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Compensating Sales Staff vs technical sales for a sale

The products and services that we sell at our company are highly technical (science and medical).  They are both technical from a medical and science persepective so more often than not is takes two positions in our organization to make a sale.  It takes the sales manager to land the lead, get the meeting, make the initial pitch, then it often takes a techincal position such as a scientist or medical director to help answer all the myriad of questions the customer has, and help convince the customer of the value of the product or services.  These product are fairly new and disruptive so I would expect this type of interaction with the customer.  My question is, how much of the sales commission should the sales person get vs the techincal person?  Any thoughts on a commission split?  50/50, 60/40?  Thanks

Answers

Topic Expert
Regis Quirin
Title: Director of Finance
Company: Gibney Anthony & Flaherty LLP
LinkedIn Profile
(Director of Finance, Gibney Anthony & Flaherty LLP) |

Without knowing the commissions structure customary in your industry, it is very hard to give an example. But I will try. The way I look at it, there are two pieces to commissions - customer acquisition and customer management. It is not uncommon for an operations manager to be called into the sales process. Usually they do not receive a commission. Assuming your industry is different, consider the following - If commissions were $100 - $50 would be related to acquisition and $50 would be for management. To be fair, I would split the acquisition piece 50-50 between Sales and Technical support. The management piece would be completely due to Sales.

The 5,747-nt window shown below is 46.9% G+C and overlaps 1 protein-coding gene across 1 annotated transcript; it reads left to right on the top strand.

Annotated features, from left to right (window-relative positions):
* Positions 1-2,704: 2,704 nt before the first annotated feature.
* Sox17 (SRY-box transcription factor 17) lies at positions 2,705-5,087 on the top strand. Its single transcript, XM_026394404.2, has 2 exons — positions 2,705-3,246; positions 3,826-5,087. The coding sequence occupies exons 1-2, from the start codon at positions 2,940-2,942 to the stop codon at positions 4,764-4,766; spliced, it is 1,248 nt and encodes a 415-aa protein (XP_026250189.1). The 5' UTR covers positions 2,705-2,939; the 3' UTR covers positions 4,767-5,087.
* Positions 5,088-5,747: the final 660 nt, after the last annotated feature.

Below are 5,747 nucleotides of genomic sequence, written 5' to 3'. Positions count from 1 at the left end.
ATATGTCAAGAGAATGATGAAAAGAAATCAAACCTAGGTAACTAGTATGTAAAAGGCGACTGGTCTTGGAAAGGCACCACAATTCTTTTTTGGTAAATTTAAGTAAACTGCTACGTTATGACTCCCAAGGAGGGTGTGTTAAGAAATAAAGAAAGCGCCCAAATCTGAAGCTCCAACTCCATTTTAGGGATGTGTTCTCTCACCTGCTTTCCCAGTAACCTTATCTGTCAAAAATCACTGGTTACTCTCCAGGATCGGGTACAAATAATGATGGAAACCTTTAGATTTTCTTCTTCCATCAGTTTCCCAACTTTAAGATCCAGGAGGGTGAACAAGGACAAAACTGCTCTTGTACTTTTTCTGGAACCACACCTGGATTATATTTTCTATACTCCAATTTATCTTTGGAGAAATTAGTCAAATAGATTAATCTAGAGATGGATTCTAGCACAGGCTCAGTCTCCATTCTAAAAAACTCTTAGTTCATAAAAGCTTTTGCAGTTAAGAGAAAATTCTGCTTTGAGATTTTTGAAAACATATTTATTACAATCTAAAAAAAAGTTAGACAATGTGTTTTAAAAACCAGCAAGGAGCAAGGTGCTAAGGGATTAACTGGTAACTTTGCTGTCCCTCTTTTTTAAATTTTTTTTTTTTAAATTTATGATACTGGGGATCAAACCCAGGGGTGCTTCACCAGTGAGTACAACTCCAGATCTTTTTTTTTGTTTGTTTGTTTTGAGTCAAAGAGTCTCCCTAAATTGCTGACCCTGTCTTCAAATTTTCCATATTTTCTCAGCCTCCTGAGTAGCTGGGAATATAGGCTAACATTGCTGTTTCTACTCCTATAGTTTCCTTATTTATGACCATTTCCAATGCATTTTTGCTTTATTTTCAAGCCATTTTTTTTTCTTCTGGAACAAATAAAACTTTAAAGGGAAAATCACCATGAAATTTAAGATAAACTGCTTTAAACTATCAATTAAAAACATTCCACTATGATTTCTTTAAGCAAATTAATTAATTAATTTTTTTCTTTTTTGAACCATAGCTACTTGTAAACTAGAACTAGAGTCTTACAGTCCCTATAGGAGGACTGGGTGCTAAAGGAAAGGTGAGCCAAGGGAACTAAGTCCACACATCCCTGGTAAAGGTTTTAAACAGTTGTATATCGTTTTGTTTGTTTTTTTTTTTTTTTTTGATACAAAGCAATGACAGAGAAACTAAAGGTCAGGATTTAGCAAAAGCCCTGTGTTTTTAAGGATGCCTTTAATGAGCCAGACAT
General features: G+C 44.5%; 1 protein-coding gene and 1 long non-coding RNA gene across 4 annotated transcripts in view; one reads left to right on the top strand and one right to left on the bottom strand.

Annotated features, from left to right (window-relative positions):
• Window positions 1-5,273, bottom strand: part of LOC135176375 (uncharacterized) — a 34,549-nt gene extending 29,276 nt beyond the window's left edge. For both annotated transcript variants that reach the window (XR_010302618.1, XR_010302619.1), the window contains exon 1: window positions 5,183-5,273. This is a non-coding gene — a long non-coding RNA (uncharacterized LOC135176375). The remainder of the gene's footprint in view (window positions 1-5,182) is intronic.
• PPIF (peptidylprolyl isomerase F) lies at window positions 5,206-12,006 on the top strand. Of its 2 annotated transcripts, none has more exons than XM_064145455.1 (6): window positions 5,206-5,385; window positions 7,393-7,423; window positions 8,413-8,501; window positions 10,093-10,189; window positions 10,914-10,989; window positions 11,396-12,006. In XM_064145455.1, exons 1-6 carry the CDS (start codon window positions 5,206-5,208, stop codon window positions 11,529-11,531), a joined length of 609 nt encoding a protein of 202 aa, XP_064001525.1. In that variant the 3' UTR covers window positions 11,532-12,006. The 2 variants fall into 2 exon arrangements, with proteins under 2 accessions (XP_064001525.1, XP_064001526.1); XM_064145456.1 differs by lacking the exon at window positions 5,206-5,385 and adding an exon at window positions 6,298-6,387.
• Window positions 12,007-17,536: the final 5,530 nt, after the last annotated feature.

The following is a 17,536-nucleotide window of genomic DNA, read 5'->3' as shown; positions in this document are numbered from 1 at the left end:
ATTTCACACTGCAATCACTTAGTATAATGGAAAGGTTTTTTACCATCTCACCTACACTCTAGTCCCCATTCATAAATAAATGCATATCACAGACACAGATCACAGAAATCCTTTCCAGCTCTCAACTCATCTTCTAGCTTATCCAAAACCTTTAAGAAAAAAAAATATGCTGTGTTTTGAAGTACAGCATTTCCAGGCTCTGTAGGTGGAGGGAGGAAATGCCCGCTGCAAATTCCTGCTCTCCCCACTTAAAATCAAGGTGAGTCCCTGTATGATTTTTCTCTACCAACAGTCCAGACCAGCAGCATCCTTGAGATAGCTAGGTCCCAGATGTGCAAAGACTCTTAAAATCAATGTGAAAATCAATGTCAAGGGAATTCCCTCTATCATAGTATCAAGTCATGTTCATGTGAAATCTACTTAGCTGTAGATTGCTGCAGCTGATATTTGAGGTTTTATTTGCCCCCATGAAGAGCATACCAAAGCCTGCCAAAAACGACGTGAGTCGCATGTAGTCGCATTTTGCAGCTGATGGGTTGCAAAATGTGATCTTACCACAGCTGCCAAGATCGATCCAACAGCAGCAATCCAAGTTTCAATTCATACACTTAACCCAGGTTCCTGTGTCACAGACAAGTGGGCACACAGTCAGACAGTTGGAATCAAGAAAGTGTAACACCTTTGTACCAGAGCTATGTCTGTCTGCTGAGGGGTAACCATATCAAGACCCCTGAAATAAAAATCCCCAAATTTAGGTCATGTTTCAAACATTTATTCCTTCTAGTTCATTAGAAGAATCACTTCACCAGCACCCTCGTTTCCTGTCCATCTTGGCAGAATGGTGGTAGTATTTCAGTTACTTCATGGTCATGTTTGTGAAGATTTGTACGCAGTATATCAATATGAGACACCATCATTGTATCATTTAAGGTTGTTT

Interesting situation. You are dealing with one of the longest running arguements in business. Sales believes the business survives because of them; while Operations feels the business survives because of them. Your model joins them. Please let me know how it works out.

Brad Luke
Title: SVP
Company: Software as a service
(SVP, Software as a service) |

Thanks Regis - I appreciate the response, your insight is helpful.

Todd Boney
Title: Chief Financial Officer
Company: Xceleration Partners
LinkedIn Profile
(Chief Financial Officer, Xceleration Partners) |

Suggest you consider who owns the quota vs. the service obligation. If the salesperson is the only one with a quota in this situation, then the lion's share of the variable compensation you're willing to pay should go to the salesperson. Message to your technical sales rep is simple - if you want higher total comp (on target earnings - OTE), consider becoming a salesperson. If you don't want the risk of carrying a quota and the risk of loss of your job if you miss your quota, then you're saying you want the comfort of a sales support job that entails less risk.